Service areas have played an important role in Arizona for over a century

Published Mar 05, 2024

Clearly defined service areas are essential for the operation of any utility. By plainly indicating where cities can build infrastructure and develop water resources, they help ensure that cities provide clean, plentiful drinking water to their residents and businesses. Despite their importance, service areas are something that most of us take for granted. They seem like a given; they just make so much sense that we don’t give any thought to them. Yet, without understanding their history and role in developing the Arizona we know and love, we risk eroding the effectiveness of these crucial components of sound water management.

The origins of service areas can be traced all the way back to feudal Europe. Back then, rulers would issue “franchises” to the owners of essential infrastructure. These franchisees were usually lords and other nobles who owed allegiance to the ruler, and the franchise granted these nobles the right to conduct services that were otherwise reserved for the ruler. For example, the ruler could grant a noble a franchise to operate a grain mill on the noble’s estate. This franchise gave the noble a monopoly right, and all peasants on the estate were required to grind all of their wheat at the noble’s mill. However, this right also came with a “duty to serve.” This duty meant that the noble could only charge the peasants a small fee for the use of the mill because it was recognized that the peasants had no choice but to use the noble’s mill and that the mill was a service that the peasants needed to survive.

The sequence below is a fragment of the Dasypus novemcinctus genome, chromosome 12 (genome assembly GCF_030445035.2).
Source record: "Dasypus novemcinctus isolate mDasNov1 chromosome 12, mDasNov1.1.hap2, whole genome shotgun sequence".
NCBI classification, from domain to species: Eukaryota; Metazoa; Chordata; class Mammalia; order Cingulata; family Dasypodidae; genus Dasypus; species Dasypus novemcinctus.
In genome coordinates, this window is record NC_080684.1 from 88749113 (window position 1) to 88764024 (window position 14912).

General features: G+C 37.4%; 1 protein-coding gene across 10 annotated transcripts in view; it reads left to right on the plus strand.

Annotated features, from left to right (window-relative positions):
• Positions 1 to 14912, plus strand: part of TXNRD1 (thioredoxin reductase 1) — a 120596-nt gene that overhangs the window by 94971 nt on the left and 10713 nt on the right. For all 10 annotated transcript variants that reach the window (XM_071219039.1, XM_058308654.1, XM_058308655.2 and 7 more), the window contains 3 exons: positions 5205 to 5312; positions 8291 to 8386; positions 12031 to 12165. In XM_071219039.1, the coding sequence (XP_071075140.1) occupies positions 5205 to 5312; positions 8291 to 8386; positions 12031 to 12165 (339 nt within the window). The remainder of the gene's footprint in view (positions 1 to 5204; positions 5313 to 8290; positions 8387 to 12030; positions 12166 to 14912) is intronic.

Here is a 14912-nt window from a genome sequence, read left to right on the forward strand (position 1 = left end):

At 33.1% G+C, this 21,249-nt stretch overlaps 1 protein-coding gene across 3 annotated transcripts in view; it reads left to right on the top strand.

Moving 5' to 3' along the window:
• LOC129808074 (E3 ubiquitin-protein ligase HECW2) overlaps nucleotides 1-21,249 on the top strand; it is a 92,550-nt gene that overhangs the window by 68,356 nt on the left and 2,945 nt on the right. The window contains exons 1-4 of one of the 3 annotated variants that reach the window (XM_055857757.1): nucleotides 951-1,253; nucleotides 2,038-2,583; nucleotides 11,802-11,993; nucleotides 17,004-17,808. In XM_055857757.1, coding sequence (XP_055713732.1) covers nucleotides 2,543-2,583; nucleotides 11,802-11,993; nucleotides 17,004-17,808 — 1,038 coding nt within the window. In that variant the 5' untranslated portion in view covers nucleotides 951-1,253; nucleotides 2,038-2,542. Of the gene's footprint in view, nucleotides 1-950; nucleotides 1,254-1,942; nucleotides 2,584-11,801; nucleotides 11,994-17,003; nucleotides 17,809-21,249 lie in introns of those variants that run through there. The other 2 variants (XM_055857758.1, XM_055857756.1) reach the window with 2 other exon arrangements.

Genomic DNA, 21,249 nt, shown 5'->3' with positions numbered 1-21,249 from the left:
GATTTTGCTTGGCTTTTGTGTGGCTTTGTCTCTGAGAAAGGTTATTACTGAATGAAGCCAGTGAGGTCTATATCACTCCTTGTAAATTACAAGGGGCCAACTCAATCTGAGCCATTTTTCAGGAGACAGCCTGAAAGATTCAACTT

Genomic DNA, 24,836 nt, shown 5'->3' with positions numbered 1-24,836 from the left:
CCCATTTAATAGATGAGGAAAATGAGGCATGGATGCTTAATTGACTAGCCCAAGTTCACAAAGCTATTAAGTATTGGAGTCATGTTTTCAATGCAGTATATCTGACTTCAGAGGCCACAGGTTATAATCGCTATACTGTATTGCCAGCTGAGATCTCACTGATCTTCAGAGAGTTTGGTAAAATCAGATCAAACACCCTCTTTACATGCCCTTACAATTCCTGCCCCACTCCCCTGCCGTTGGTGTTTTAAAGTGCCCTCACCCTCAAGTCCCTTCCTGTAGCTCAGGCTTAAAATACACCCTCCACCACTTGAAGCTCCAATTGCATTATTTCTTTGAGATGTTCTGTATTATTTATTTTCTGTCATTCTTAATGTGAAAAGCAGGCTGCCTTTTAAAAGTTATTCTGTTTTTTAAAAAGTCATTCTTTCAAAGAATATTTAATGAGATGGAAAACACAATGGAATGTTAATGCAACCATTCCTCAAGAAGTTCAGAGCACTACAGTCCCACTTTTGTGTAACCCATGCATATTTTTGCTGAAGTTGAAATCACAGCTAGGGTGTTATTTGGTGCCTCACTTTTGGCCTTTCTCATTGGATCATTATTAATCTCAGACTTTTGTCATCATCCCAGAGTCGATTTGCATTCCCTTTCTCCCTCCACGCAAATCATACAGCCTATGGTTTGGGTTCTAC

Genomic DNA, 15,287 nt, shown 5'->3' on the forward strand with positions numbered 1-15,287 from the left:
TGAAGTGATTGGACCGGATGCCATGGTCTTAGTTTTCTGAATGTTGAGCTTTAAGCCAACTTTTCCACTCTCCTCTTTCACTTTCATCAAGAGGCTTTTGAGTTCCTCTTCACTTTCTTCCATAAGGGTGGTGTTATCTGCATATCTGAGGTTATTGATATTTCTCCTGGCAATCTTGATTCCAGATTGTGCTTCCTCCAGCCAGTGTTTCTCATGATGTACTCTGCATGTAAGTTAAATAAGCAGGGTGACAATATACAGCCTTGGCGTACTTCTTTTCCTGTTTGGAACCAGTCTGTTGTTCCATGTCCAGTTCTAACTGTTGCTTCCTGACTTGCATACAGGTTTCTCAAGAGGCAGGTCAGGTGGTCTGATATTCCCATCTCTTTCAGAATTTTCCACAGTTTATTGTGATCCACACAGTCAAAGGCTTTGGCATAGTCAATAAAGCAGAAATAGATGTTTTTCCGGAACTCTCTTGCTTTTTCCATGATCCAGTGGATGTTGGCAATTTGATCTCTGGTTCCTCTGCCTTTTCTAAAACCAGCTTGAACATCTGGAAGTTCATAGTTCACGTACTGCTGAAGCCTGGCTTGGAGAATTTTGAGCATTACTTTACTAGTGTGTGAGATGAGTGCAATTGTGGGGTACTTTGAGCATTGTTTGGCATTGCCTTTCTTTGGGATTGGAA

These ideas of a monopoly right and a “duty to serve” were carried forward into what we consider the core tenets of public utility service today. These tenets include an obligation to provide consistent and reliable service to all within a service area. Early utilities in the United States operated through franchises, much like what was seen in feudal Europe. Instead of a ruler granting a franchise to a noble, it was a government granting authorization to a private company. Over time, it became clear that many of these private companies could not earn a profit while maintaining the core tenets of the “duty to serve.” These conflicting priorities were especially prevalent in the case of private water companies in the late 19th and early 20th centuries. This led to an increasing number of public water utilities and the phasing out of private ones. Today, private water companies are regulated by government agencies such as the Arizona Corporation Commission, allowing them to operate without this conflict becoming as much of a problem.

Arizona's history of water service follows a similar trend and is full of examples of why clearly defined water service areas are necessary for sound water management. European settlers in Arizona first put water to widespread use in the Phoenix area when they began building irrigation canals in 1867. Then, there was no single authority to manage the Valley’s irrigation water. Instead, a complex system of competing canal companies were constantly suing each other and vying for control of the precious irrigation water resources. Some landowners even had to physically defend their canals to use the water they legally had rights to.